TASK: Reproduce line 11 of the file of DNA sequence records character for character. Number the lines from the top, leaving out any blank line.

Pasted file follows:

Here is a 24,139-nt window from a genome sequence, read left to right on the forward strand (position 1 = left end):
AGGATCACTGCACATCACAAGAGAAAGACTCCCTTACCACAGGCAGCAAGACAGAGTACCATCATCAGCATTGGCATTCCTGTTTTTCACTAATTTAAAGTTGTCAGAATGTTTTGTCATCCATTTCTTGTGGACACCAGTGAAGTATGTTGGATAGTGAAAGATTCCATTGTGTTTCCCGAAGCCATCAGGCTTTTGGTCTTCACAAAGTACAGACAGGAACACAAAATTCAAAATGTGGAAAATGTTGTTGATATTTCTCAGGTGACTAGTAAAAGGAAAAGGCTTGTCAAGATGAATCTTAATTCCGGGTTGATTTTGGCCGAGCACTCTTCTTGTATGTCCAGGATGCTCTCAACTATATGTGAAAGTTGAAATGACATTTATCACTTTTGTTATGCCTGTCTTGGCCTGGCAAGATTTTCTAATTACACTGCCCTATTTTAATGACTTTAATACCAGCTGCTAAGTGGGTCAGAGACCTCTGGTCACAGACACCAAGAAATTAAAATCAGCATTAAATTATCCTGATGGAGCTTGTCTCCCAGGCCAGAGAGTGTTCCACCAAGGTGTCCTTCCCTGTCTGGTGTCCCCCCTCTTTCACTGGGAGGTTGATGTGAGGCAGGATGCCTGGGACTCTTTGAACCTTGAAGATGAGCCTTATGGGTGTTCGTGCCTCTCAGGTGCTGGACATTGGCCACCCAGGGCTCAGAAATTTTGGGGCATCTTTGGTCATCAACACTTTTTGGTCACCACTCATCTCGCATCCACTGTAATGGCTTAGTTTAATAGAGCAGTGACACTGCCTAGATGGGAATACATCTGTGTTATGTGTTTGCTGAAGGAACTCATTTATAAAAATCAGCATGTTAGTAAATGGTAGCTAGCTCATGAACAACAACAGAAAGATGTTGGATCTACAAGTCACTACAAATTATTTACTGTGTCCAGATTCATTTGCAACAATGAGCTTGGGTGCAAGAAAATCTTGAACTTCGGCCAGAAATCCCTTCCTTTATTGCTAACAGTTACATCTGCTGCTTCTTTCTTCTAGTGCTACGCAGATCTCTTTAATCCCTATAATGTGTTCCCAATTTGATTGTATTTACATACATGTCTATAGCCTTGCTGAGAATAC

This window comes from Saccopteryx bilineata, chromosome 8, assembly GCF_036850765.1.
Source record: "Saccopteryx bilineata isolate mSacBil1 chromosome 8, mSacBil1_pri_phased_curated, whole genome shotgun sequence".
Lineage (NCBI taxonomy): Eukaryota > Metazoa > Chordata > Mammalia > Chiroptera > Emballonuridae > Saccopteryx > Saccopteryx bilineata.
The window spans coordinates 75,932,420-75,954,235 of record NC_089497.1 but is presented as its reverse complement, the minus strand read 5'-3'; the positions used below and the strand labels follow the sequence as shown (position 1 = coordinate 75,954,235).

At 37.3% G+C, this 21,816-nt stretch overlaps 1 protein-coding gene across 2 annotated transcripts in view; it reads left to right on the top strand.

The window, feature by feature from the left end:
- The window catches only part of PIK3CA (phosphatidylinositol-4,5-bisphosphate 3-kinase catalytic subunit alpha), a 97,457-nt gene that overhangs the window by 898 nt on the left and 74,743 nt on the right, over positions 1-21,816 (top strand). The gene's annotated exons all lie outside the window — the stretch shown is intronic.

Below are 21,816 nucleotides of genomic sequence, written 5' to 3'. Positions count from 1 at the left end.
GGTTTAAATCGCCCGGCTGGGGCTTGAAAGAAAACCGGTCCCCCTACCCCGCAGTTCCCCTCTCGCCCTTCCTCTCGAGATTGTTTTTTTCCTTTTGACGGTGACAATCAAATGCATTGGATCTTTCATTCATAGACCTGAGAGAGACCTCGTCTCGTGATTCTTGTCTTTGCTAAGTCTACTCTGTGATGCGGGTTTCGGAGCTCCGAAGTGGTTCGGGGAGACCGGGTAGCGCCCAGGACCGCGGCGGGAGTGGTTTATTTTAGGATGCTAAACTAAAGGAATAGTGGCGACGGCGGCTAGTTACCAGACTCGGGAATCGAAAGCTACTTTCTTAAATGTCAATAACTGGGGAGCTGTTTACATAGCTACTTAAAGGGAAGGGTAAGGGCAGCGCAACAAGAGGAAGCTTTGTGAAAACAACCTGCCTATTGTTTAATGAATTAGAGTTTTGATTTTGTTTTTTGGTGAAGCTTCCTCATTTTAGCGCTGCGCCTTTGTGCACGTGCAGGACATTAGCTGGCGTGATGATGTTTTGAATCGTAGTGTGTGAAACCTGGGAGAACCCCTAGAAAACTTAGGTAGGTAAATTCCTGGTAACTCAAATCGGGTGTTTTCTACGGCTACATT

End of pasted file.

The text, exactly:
GGTTTAAATCGCCCGGCTGGGGCTTGAAAGAAAACCGGTCCCCCTACCCCGCAGTTCCCCTCTCGCCCTTCCTCTCGAGATTGTTTTTTTCCTTTTGACGGTGACAATCAAATGCATTGGATCTTTCATTCATAGACCTGAGAGAGACCTCGTCTCGTGATTCTTGTCTTTGCTAAGTCTACTCTGTGATGCGGGTTTCGGAGCTCCGAAGTGGTTCGGGGAGACCGGGTAGCGCCCAGGACCGCGGCGGGAGTGGTTTATTTTAGGATGCTAAACTAAAGGAATAGTGGCGACGGCGGCTAGTTACCAGACTCGGGAATCGAAAGCTACTTTCTTAAATGTCAATAACTGGGGAGCTGTTTACATAGCTACTTAAAGGGAAGGGTAAGGGCAGCGCAACAAGAGGAAGCTTTGTGAAAACAACCTGCCTATTGTTTAATGAATTAGAGTTTTGATTTTGTTTTTTGGTGAAGCTTCCTCATTTTAGCGCTGCGCCTTTGTGCACGTGCAGGACATTAGCTGGCGTGATGATGTTTTGAATCGTAGTGTGTGAAACCTGGGAGAACCCCTAGAAAACTTAGGTAGGTAAATTCCTGGTAACTCAAATCGGGTGTTTTCTACGGCTACATT